In designing hedging strategies, investors can choose from a variety of tools and approaches. In recent years, inverse exchange-traded funds (ETFs)1 have joined the list of available hedging tools used by institutional and other investors. In this article, we first discuss the factors investors should consider when constructing any hedging strategy. We then explore the critical aspects of hedging with single inverse (e.g., -1x) ETFs. We show that while these tools can be effective hedging vehicles, they require careful monitoring and rebalancing to maintain the hedge. We finish by comparing hedging with single inverse ETFs to hedging with leveraged inverse ETFs (e.g., -2x), the latter requiring less upfront capital but more frequent rebalancing.
Key Hedging Strategy Considerations
A hedging strategy involves adding positions to a portfolio with the objective of reducing volatility of returns. Many investors choose to hedge risk rather than sell positions in their portfolios because of liquidity, tax, trading cost or other portfolio management implications.2 To hedge a portfolio position, investors add negatively correlated investments—investments that move in the opposite direction—to all or a portion of the portfolio in an attempt to offset some or all changes in value of the target position. In designing a hedging strategy, investors should consider the following factors:
Choosing a Benchmark Index—Many investors use hedging instruments based on indexes to reduce risk associated with broad market moves, referred to as benchmark risk. Index-based hedges are often more liquid, accessible via exchanges and may be less costly than customized portfolio hedges using swaps or options in the OTC market. This can make it easier to monitor, trade and adjust the size of hedges over time, as well as to exit the hedging strategy. Selecting an appropriate benchmark index typically involves comparing the return and security characteristics of the target position with those of various indexes and identifying the index, or set of indexes, that have the highest correlation to the target position. Hedging strategies can range from simple—hedging an S&P 500 portfolio with an S&P 500 index product—to more complex—hedging across multiple asset classes that may require blending a group of index products and that would need to be regularly rebalanced to maintain consistency with the target position. This article focuses on the former.
Determining How Much to Hedge—How much to hedge depends on the amount of benchmark risk an investor is seeking to reduce, with the maximum being a full hedge (100 percent of the long position) that would reduce the return expectation of the hedged position to that of a cash equivalent.3 Many investors attempt to hedge only a small portion of a portfolio’s market exposure, such as 10 percent or 20 percent, to help reduce volatility of returns. In cases where investors are interested in hedging a specific portfolio exposure, such as a sector allocation, the amount of the hedge will naturally be driven by the size of that exposure.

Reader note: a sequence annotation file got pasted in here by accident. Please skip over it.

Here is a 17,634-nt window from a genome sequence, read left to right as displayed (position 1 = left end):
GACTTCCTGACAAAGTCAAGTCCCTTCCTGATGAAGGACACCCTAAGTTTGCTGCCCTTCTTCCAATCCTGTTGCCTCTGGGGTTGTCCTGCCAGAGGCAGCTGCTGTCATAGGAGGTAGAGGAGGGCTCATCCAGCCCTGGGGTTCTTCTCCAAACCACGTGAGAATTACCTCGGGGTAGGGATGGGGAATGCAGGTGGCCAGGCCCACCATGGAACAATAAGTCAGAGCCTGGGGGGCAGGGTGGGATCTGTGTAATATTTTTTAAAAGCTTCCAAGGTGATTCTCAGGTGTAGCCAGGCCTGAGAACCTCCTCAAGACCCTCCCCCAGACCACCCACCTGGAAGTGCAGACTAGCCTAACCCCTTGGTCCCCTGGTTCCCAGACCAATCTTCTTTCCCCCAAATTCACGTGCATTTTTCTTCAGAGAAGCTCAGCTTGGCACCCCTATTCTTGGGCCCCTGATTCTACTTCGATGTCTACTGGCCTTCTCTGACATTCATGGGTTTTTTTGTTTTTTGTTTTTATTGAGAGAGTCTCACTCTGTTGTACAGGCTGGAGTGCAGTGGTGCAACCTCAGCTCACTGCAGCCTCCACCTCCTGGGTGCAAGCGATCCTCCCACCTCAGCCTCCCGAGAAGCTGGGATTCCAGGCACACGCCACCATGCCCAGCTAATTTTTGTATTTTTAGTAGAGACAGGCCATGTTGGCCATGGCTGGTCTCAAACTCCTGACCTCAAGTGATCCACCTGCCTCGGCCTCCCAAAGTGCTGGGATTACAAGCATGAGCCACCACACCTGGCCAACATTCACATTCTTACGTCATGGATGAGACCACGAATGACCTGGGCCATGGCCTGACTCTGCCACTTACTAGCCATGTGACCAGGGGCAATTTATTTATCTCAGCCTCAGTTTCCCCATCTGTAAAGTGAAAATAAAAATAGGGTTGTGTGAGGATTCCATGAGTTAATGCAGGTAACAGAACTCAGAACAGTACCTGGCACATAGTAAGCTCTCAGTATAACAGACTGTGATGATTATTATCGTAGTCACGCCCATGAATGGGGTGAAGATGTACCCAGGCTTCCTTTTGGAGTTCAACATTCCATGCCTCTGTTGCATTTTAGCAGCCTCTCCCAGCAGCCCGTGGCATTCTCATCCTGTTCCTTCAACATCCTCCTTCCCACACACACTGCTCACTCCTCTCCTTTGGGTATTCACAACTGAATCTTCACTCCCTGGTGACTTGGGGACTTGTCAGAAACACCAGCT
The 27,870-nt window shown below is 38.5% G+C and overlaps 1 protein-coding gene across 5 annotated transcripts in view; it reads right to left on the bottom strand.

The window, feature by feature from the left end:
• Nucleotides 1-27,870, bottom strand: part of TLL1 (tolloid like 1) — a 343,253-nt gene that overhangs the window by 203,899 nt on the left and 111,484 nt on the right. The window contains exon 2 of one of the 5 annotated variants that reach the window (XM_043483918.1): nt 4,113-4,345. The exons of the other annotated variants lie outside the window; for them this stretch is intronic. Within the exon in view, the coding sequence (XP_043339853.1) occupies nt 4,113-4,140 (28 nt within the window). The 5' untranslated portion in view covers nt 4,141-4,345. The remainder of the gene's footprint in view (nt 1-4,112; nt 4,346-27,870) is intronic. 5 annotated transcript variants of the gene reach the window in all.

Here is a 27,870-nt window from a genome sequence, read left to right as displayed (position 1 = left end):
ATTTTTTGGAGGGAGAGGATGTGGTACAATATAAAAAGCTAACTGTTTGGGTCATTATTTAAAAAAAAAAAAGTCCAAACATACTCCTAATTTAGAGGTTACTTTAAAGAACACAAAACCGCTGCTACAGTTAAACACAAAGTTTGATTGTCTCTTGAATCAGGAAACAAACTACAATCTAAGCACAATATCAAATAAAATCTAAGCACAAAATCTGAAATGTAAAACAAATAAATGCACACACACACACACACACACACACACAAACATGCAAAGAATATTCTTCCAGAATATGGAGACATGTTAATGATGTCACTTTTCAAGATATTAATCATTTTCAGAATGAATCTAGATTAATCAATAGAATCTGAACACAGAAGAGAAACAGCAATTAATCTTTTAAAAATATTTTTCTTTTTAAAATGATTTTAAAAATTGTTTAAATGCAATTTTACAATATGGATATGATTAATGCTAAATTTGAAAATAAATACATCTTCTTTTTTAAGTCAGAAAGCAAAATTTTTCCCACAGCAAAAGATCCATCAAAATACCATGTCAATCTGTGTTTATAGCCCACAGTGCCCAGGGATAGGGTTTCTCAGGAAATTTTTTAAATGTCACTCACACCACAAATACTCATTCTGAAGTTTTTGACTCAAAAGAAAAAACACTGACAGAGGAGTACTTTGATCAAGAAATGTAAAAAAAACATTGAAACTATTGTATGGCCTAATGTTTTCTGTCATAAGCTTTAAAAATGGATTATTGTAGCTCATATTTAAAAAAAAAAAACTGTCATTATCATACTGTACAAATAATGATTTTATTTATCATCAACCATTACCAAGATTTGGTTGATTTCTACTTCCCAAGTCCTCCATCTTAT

Selecting the Hedging Vehicle—When selecting a hedging vehicle, investors should consider various factors, such as the return profile of the hedging vehicle, effectiveness, expected duration of the hedge, liquidity, cost, financing and ease. Investors looking to hedge equity risk, for instance, can short stocks or ETFs or choose from a variety of derivative strategies, such as selling futures or swap contracts, buying put options or selling call options. More recently, the choice of buying inverse ETFs has been added to the hedging menu. That is the focus of this article.
Monitoring and Rebalancing the Hedge over Time—Effective hedging normally requires a dynamic process, monitoring and rebalancing the hedge to maintain alignment with the value of the position or portion of the portfolio being hedged. Common sources of misalignment are active (alpha) risk or benchmark (beta) differences between the hedging vehicle and the index itself. A portfolio with active risk may outperform or underperform its benchmark index over a hedging period, calling for adjustment in the size of the hedge. Consider, for example, an initial $100 investment in an actively managed mutual fund that outperforms the index by 5 percent. An investor who had hedged by being short the benchmark index now has at least an additional $5 at risk and should consider adding to the hedge to account for the alpha achieved—a practice known as rebalancing the hedge.
Designing Rebalancing Strategies—The design of a rebalancing strategy for a hedge should reflect the desired level of monitoring and customization required to adjust for changing market and volatility conditions. Common rebalancing approaches include calendar rebalancing, where adjustments are made at regular time intervals, such as monthly or quarterly, and fixed-percentage rebalancing, which triggers rebalancing when the difference between the hedge and the long position return reaches a certain percentage level, such as 10 percent.4 A fixed-percentage trigger is more adaptive to market conditions than calendar-based rebalancing. With a fixed-percentage trigger, more frequent rebalancing typically occurs during high-volatility periods. The size of the band or range should be based on the investor’s goals, risk tolerance and expected transaction costs. Generally, the tighter the band, the more frequent the rebalancing and the smaller the deviation of net exposure. Rebalancing the hedge also involves capital, transaction cost and tax considerations, which largely depend on which of these rebalancing strategies is utilized and on prevailing market conditions.